“This girl came to play,” Marchant Couick said as she motioned toward 14-year-old Zanaasha, who was furiously taking notes at the front of the LiquidPlanner lunch room. Zanaasha smiled. She continued to write as Couick explained her work as a renewal specialist to the roomful of eighth-graders.
The five other panelists went down the line, telling the students from Seattle Girls’ School about their jobs. Then LiquidPlanner CEO Liz Pearce asked if anyone has questions.
A hand went up. “What framework do you use?”
“Ruby on Rails,” said Ellen Musick, a software engineer at LiquidPlanner.
Another hand. “This question is for you,” she said, pointing at Zareen Maurer, senior marketing manager. “How do you know what message to send?”
Maurer gave an overview of inbound marketing and the tools LiquidPlanner uses to deliver the right messages at the right time.
After the panel discussion, the students were quizzed on their knowledge of software, marketing, and sales terminology. Three students got perfect scores, earning them LiquidPlanner swag.
The girls’ visit to LiquidPlanner on April 21 was just one stop on their “Entrepreneur Day,” which included stops at startups around Seattle. This is the third year that LiquidPlanner has hosted students from SGS. Pearce came up with the annual field trip idea with a group of female CEOs who visited Seattle Girls’ School.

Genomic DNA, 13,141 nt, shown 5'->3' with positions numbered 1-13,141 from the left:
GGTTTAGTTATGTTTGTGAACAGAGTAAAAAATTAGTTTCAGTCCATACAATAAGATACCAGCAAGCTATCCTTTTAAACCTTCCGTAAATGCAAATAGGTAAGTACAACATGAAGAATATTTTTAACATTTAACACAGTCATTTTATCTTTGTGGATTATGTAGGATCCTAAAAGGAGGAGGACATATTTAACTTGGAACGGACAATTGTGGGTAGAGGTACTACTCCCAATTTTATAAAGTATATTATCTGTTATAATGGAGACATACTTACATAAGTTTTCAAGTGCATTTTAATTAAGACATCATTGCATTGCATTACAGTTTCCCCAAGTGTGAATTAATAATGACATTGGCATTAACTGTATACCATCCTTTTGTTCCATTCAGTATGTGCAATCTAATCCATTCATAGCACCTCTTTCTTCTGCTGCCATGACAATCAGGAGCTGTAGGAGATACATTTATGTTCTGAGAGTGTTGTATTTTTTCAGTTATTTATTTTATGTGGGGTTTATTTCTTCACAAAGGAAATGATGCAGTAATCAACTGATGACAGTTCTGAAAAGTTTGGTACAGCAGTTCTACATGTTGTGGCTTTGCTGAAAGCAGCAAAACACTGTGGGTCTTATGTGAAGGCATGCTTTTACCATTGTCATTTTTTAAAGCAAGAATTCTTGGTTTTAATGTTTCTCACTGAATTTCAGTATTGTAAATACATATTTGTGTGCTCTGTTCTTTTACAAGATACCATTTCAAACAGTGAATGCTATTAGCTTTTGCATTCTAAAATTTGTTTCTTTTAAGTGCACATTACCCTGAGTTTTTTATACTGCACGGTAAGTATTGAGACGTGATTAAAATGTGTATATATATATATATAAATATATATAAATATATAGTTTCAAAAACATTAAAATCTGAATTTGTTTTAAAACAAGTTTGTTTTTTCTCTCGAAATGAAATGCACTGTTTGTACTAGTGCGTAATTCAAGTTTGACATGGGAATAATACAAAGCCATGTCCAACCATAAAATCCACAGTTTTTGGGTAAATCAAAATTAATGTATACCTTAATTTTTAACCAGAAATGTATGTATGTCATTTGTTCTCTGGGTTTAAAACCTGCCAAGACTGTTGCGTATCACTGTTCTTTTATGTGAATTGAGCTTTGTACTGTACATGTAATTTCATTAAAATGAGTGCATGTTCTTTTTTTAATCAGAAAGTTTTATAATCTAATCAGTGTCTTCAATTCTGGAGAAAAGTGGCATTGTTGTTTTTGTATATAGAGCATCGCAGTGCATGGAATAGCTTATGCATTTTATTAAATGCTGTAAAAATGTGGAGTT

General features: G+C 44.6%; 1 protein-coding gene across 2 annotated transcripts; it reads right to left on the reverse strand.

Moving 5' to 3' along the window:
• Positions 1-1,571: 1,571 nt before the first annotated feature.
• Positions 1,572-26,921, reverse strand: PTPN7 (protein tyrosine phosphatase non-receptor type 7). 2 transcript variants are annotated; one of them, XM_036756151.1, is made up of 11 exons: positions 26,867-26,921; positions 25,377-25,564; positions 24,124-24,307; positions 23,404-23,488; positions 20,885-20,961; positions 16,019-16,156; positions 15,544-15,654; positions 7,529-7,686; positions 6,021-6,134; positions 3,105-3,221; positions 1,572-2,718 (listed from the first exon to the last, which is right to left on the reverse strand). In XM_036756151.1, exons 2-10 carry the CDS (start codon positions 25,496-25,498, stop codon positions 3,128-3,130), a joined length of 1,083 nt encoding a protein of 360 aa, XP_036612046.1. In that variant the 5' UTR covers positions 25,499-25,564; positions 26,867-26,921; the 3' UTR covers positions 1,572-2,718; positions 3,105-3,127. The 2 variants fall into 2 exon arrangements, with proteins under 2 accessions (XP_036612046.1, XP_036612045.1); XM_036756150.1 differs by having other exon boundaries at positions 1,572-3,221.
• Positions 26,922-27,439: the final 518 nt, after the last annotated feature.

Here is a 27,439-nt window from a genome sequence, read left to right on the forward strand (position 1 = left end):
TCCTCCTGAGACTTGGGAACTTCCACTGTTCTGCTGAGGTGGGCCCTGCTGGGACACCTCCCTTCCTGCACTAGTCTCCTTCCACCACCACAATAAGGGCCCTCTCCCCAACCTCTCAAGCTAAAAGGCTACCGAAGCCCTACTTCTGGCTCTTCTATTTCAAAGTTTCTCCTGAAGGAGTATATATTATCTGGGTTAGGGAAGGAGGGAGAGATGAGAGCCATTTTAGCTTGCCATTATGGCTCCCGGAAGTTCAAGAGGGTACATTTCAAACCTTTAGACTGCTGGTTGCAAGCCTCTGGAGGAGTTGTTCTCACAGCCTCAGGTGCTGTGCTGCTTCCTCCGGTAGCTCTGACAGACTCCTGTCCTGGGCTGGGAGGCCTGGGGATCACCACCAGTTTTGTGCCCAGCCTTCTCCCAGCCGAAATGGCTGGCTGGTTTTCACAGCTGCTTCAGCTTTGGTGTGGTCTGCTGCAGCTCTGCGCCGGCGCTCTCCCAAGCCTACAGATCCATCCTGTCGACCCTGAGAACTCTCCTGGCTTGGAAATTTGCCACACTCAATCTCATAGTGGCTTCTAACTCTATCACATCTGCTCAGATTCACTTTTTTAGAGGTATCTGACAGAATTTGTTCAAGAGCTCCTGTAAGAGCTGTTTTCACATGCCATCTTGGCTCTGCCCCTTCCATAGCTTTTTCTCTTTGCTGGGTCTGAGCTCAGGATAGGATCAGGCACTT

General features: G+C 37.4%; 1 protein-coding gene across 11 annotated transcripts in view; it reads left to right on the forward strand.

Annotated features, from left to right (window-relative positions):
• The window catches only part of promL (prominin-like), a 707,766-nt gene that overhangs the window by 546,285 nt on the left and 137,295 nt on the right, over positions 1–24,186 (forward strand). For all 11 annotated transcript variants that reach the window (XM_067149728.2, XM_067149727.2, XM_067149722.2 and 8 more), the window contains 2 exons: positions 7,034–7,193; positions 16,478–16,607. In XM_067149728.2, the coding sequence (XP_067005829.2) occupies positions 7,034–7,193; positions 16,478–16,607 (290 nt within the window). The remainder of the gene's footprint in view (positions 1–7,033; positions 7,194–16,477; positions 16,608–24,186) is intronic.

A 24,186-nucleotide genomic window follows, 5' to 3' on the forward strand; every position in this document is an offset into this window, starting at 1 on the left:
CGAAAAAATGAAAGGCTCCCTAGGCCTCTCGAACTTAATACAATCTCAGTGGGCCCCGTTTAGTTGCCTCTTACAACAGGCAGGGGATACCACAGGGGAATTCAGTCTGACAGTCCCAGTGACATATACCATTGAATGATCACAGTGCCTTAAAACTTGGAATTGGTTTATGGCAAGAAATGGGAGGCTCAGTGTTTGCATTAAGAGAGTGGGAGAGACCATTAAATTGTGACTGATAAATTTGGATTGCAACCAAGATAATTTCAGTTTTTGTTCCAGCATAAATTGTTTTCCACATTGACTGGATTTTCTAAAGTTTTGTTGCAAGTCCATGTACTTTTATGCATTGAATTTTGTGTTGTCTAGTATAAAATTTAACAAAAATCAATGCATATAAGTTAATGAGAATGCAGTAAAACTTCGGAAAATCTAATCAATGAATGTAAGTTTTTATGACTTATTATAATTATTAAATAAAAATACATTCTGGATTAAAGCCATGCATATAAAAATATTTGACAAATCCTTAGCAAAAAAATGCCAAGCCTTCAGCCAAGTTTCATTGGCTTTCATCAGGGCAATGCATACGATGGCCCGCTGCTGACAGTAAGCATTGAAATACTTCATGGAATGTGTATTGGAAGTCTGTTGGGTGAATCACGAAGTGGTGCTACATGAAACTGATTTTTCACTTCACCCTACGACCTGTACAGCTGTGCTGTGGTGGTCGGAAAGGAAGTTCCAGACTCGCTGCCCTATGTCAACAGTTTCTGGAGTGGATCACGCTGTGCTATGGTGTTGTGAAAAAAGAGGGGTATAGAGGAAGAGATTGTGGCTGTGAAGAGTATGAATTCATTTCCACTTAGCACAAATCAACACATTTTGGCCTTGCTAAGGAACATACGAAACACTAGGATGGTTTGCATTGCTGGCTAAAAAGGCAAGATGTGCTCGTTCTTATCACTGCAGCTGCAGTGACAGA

“The goal is to show the girls what kinds of STEM jobs are out there,” said Pearce. “We want them to see that careers in technology, innovation, and entrepreneurship are all within the realms of possibility.”
During lunch, I sat down with Kyleigh, Grace, Zanaasha, and Belle, all 14, who have ambitious dreams for their careers.
“A lot of people make fun of me for this,” Belle said. “But, I want to be a museum librarian. I want to organize things, so people can enjoy them.”
Zanaasha knows she wants to work in politics. Grace isn’t quite sure. “I really love nature, but I also really love dance,” she said.
Kyleigh wants to be a fashion designer or an author. “She writes the best fan fiction,” Zanaasha told me. “I don’t know anything about Star Wars, but her stories made me like it.”
While none of the girls I spoke with expressed an outright interest in STEM careers before the talk began, they all listened intently, asked questions, and seemed to come away with a better understanding of career options in the technology field.
And that’s really the goal of events like Entrepreneur Day. Grace’s love of nature may lead to a career in biology. Kyleigh could use engineering skills to build better running shoes. Zanaasha may someday help bridge the gap between science and politics. Belle may design new ways to enhance museum-goers’ experience.
But first, they need that spark.
They have all the snacks that you could eat. That would be awesome.
All the people had really different ideas of what they were going to be when they were younger. No one really knew what they’d be when they grew up.
Free cookies at a job would be awesome.
More than 50% of the people that work there are women. That’s pretty cool.
There are so many different jobs within a single company!
Sometimes you have to fail to succeed.
There is always a new idea to be discovered.
Feature photo credit: Erika Bailey, Seattle Girls’ School
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